On 12/05/2013 02:42 PM, fom wrote: > On 12/5/2013 2:28 PM, Michael F. Stemper wrote: >> On 12/05/2013 01:04 PM, Zeit Geist wrote: >>> On Thursday, December 5, 2013 12:49:37 AM UTC-7, fom wrote: >>> >>>> No. It also uses the fact that the listing may be >>>> >>>> arbitrarily given, >>>> >>>> http://en.wikipedia.org/wiki/Algorithmically_random_sequence#Interpretations_of_the_definitions >>>> >>>> >>> >>> Be careful here, the "arbitrarily chose" sequence does Not need to be >>> a "random" sequence. >>> It is just a sequence of Real Numbers who only properties is that it >>> IS a sequence of Real Numbers that "supposedly" contains all Real >>> Numbers. >> >> There is no need for the assumption that it contains all reals. We can >> prove that no sequence of reals contains all of them without having to >> first assume that it does.
> I had to think about that.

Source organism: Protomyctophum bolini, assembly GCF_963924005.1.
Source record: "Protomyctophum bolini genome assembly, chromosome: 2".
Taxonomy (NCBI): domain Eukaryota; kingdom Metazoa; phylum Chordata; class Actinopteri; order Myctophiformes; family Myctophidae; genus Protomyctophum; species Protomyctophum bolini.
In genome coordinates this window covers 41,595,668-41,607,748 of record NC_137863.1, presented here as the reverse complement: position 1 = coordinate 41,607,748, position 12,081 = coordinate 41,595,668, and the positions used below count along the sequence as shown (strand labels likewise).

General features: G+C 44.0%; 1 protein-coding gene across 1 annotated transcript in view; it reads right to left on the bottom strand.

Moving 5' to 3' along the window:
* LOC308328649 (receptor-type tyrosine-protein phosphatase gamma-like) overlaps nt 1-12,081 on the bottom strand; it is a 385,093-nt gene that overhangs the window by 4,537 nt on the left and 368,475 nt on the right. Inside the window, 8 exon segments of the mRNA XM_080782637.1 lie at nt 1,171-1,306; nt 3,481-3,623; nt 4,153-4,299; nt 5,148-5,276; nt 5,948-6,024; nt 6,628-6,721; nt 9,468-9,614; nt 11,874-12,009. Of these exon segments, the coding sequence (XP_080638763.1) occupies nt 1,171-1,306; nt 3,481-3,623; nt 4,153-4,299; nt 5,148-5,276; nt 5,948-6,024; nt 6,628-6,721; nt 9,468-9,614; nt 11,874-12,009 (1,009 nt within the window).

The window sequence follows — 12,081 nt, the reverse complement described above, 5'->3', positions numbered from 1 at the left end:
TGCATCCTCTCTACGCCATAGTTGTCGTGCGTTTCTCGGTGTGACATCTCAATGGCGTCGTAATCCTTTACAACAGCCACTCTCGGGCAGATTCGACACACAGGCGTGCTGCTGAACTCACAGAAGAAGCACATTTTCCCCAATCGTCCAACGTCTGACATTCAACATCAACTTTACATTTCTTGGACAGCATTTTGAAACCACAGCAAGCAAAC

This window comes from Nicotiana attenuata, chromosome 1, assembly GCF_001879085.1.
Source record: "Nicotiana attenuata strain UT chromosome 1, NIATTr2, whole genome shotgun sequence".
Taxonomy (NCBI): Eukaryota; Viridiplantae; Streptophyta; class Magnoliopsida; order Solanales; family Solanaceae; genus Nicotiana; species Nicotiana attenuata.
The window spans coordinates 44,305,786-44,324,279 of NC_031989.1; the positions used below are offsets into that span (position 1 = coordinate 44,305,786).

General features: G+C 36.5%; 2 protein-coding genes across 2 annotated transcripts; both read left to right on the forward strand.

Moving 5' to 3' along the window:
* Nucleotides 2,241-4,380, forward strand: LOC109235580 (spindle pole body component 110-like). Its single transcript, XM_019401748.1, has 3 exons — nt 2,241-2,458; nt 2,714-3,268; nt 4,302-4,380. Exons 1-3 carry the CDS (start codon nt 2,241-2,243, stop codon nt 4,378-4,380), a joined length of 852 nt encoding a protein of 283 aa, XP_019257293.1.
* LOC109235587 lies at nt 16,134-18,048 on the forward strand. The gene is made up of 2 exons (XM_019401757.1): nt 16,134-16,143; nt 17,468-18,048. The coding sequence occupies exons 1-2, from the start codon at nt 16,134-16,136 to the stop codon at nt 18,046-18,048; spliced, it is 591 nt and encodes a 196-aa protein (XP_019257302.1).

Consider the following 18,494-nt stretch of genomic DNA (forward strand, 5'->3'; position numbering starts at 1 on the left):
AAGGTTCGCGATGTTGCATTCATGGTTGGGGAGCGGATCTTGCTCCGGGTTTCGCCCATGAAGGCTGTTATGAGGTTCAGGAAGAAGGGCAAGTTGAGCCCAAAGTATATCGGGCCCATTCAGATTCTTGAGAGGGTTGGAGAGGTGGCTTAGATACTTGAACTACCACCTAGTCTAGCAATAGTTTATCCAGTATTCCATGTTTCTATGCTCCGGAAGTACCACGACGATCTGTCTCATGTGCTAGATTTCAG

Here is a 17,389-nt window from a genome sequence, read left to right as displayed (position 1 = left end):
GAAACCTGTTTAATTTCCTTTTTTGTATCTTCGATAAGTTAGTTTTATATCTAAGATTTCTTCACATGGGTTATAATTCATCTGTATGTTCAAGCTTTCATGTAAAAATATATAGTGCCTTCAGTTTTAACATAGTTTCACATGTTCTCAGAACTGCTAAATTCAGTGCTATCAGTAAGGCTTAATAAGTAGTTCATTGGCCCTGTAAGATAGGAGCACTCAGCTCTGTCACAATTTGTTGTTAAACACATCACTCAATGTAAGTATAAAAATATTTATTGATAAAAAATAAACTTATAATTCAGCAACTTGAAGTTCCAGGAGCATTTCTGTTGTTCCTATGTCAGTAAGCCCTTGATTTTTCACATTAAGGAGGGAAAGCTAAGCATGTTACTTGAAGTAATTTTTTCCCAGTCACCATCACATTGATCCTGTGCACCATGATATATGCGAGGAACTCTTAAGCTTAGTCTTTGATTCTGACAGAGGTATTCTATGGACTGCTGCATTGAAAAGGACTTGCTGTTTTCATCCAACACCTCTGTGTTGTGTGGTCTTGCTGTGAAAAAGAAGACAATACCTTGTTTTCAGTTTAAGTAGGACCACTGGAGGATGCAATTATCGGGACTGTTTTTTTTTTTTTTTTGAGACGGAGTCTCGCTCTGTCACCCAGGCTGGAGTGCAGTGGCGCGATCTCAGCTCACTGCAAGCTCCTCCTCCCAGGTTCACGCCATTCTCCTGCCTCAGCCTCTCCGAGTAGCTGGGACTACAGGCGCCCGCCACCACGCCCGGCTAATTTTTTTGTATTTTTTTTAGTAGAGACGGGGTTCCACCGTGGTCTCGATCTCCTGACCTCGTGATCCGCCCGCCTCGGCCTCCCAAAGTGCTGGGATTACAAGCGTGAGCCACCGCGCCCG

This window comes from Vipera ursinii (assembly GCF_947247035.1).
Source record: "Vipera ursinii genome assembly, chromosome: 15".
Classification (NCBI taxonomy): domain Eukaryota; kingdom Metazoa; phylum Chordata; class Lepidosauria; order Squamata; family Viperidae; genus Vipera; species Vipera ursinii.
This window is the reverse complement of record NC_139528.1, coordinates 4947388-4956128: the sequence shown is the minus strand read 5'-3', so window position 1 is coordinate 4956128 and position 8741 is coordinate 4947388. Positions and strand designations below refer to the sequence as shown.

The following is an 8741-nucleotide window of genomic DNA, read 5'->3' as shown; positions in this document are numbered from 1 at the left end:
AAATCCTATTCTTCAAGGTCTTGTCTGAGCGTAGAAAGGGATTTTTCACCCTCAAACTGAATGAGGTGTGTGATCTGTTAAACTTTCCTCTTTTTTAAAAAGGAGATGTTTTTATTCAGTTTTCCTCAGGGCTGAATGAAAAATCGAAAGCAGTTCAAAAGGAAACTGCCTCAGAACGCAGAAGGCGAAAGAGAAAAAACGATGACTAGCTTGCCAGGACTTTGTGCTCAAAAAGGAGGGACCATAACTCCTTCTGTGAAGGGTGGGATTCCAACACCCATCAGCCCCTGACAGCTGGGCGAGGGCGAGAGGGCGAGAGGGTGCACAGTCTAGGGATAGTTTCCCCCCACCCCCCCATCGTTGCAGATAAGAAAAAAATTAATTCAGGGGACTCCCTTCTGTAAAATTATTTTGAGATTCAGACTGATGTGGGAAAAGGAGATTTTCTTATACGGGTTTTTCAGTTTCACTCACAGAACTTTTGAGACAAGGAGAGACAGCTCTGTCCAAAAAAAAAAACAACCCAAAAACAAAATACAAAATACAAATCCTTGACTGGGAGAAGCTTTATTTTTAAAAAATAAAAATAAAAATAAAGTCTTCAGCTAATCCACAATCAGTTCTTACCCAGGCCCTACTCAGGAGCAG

Now, you've caused me to think. Specifically, about the following paragraph:
> Cantor's proof had been directed to an audience > who thought of "infinity" as a monolithic concept. > Proving that any list asserting to put the set > of reals in correspondence with the naturals was, > in fact, not a complete list demonstrated that > "infinity" could be viewed as a plural notion subject > to logical analysis.
Unfortunately, even after sleeping on it and re-reading it, I still don't get it. Would you please expand on this? (For starters, did Cantor include the assumption that the list had all reals?)
> Your statement reflects Hilbert's formalism.
My inclinations are much more formalist than Platonist.
-- Michael F. Stemper I feel more like I do now than I did when I came in.